September 24, 2010

Information Discovery and Design: Will We Be Laggards, Leaders, or Leapfroggers?

It is always hard to tell whether something is a fad or a trend. However, if we piece together some developments in the popular press over the past few weeks, it would seem that we are on the threshold of (finally) bidding goodbye to Web 2.0 and making the at leap into the next beyond. While there are no killer apps right now, shifts in the approach to web presence seem to portend important changes. While the most extreme viewpoint is are that the Internet is dead [see, for example, Wired’s discussion at http://www.wired.com/magazine/2010/08/ff_webrip/all/1], the less dire predictions still show major changes in how information providers are approaching the web. Below are some of the trends worth watching.

Continue reading "Information Discovery and Design: Will We Be Laggards, Leaders, or Leapfroggers?"

September 02, 2010

Corporate culture: vision and execution

There is an amazing slide show available that was produced by Netflix entitled "Reference Guide on our Freedom & Responsibility Culture." Sounds as if it would be boring. It is anything but.

In the Guide, Netflix notes that most corporate value statements are meaningless, and why theirs is different. They discuss their highly unusual approach they take to management: hire and retain only outstanding people and then trust your employees. Netflix believes most rules regarding employees are counter-productive and that there are only two types of necessary rules: those to prevenet irrevocable disaster and those that involve moral, legal or ethical issues. Specifically, Netflix eschews rules that attempt to control behavior. Instead, they seek to create the context for desired behaviors, and thereby to "increase employee freedom as we grow ... so we have a better chance of long term continued success."

Sounds good as a philosophy, but how do they live by it? Netflix realized that in our "always on" society outstanding employees are regularly doing work in many places and many times other than at work. They took their direction from a staff member who once said "We don’t track hours worked per day or per week, so why are we tracking days of vacation per year?" The result: Netflix has no corporate policy for exempt staff regarding vacation days. Take the time you need when you want, and just coordinate it with your manager. They also have no policy regarding travel expenses, just "act in Netflix's best interest" and "travel as you would if it were your own money."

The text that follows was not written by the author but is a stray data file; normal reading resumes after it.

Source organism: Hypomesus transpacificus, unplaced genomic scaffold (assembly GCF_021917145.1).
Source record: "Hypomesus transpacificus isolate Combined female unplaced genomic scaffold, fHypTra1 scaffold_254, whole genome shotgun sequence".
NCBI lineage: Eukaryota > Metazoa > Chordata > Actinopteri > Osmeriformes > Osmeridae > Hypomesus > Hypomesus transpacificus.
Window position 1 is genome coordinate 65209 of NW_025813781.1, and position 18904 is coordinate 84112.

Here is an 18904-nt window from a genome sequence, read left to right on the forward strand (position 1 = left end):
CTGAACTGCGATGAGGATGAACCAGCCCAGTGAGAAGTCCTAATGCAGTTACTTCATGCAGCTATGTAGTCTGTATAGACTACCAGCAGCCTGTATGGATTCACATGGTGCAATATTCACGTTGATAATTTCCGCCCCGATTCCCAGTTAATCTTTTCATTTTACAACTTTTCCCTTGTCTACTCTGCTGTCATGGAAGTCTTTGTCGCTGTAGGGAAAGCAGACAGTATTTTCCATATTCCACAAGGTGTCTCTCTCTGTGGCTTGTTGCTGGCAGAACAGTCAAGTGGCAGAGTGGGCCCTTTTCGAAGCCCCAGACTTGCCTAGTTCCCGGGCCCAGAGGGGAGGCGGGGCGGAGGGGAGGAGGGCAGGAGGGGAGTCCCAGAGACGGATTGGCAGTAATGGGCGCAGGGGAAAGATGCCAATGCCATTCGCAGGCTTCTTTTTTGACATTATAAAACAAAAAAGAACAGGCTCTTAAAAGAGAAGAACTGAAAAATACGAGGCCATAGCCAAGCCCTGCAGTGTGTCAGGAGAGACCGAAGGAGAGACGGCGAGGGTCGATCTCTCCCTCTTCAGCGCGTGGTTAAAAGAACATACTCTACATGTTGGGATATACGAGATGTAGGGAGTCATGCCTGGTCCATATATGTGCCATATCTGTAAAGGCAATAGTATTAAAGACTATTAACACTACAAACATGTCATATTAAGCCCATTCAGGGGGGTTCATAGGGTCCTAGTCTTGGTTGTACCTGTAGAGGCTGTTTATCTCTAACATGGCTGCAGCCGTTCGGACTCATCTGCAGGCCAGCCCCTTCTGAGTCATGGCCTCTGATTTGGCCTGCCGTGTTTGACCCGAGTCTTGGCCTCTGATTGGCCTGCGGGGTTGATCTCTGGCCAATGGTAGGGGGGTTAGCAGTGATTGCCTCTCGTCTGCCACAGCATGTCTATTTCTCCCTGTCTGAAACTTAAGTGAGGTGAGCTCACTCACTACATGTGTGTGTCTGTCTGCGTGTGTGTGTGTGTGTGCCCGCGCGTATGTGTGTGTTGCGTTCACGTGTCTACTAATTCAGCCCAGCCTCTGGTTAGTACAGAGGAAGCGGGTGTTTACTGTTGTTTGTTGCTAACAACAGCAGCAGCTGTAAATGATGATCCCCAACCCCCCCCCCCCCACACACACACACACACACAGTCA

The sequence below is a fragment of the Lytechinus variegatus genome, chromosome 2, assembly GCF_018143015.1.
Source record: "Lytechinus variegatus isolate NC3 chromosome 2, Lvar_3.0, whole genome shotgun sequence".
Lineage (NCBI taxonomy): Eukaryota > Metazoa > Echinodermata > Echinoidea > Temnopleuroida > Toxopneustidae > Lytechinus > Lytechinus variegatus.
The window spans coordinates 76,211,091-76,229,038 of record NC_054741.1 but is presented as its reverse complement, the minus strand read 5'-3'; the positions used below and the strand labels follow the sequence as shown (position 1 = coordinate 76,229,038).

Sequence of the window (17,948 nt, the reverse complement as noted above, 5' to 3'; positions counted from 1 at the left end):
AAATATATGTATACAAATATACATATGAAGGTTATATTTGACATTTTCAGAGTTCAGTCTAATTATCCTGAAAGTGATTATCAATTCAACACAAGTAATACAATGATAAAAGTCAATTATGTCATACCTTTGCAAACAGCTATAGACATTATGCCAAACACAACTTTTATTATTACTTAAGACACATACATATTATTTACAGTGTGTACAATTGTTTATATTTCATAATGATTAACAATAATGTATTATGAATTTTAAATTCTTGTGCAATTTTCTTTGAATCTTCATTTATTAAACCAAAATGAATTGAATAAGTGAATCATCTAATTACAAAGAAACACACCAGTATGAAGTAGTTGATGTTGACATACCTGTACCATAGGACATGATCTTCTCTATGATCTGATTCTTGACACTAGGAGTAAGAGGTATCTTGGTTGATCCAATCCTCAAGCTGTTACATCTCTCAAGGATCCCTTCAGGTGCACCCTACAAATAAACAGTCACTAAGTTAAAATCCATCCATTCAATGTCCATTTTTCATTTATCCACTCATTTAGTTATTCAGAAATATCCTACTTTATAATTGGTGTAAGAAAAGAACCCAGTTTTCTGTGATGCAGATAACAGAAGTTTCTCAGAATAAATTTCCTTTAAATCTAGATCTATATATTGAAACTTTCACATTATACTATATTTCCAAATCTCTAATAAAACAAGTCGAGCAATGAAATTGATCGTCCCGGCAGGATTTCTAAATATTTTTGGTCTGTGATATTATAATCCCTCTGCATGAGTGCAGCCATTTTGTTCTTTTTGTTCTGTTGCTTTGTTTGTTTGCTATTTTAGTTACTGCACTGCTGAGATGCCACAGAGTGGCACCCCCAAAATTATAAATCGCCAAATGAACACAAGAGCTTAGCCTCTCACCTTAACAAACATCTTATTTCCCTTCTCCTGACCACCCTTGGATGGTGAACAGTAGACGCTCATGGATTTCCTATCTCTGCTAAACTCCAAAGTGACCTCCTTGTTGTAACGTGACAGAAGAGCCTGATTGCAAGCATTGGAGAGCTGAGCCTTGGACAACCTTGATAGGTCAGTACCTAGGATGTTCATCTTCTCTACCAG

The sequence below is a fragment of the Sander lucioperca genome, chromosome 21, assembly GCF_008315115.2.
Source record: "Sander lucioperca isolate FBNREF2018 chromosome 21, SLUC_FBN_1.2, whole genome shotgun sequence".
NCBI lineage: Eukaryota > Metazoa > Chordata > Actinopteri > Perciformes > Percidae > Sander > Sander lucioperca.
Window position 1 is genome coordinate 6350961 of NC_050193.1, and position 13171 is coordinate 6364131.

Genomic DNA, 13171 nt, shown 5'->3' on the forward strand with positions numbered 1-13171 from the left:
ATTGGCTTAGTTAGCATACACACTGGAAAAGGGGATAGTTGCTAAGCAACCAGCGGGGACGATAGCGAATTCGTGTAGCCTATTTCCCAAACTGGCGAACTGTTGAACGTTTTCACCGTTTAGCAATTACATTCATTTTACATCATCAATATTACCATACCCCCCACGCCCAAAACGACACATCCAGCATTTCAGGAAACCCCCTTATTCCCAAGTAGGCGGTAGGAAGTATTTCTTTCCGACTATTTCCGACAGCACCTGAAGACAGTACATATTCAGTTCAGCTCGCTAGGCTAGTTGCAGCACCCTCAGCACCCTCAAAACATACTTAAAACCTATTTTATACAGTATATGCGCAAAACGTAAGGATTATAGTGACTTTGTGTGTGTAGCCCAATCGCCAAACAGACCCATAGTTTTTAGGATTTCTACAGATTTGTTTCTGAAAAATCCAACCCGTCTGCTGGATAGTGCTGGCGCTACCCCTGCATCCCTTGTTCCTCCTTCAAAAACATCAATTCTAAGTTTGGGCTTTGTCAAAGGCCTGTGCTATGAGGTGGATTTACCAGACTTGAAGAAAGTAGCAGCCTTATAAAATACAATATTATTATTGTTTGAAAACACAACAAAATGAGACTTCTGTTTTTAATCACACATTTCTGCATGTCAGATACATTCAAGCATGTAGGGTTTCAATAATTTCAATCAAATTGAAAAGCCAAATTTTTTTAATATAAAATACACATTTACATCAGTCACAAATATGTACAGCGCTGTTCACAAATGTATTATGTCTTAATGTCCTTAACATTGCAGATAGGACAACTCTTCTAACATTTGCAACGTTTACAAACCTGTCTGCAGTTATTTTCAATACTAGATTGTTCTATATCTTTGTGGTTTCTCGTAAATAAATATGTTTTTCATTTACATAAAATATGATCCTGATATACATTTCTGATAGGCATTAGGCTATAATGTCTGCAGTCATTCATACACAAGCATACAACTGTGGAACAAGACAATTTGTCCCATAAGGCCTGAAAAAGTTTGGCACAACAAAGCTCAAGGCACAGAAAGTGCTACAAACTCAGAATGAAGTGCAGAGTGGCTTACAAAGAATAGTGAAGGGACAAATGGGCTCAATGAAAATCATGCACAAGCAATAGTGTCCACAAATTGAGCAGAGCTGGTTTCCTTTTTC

From concept to implementation the approach is radical, innovative and gutsy. It challenges all of us to examine why we have rules and what would happen if we abandoned them. Is there a potential downside? Netflix recognizes this could result in chaos and abuse. Their solution is simple: since they hired outstanding people then these problems will resolve themselves. (If an employee engages in chaos or abuse then it is proof to Netflix that the person is not outstanding, and that person won't be with the company for long.)

The very readable full slides are available on slideshare.

Brief descriptions appeared in two recent articles. The first, "Netflix lets its staff take as much holiday as they want, whenever they want – and it works," appeared n the London Telegraph.

The second article, "Netflix vacation policy is only the tip of a radical compensation iceberg," covers some of the same and some different aspects.

Check it all out and let me know what you think.

August 27, 2010

Welcome to the Academic Year

Every new academic year brings a level of excitement as students and faculty return to campus, with great anticipation of the accomplishments of the new year. Through this process of renewal, our community rededicates itself to continuing intellectual growth through research, teaching and learning.

This is a particularly special year for me because I just arrived in mid-August. I return to academe after an eleven year hiatus. For the first twenty-five years of my professional life I worked in five different academic institutions (two in the Midwest, two in the Southeast, and one in the Mid-Atlantic). Most recently, over the past decade I worked in and with academic libraries in my work as the chief executive officer of a non-profit organization in New England and as a national and international consultant.

I return to university life with a new sense of vigor and enthusiasm. During this academic year the Kelvin Smith Library will develop a new strategic plan and consider important changes to our services both in our buildings and on the network. For our strategic planning process to be successful, I seek very wide active and personal engagement of all of our stakeholders. Please communicate with me in whatever way you are most comfortable: in person on the street or in the office, or electronically via email, online chat, Twitter, or Facebook. (All of my contact information is below.) I know that everyone on the staff of the Kelvin Smith Library would also welcome your involvement and communications as we build upon the strong foundation of the past to build an even greater Library for the future.

I wish you a highly successful academic year, and I look forward to seeing and speaking with many of you personally soon.

Arnold Hirshon, Associate Provost and University Librarian
Office: Kelvin Smith Library 212G
Phone: (216) 368-0688
Email: arnold.hirshon@case.edu
Skype: ahirshon
Twitter: ahirshon
Facebook: Arnold Hirshon
Blog: http://blog.case.edu/arnold.hirshon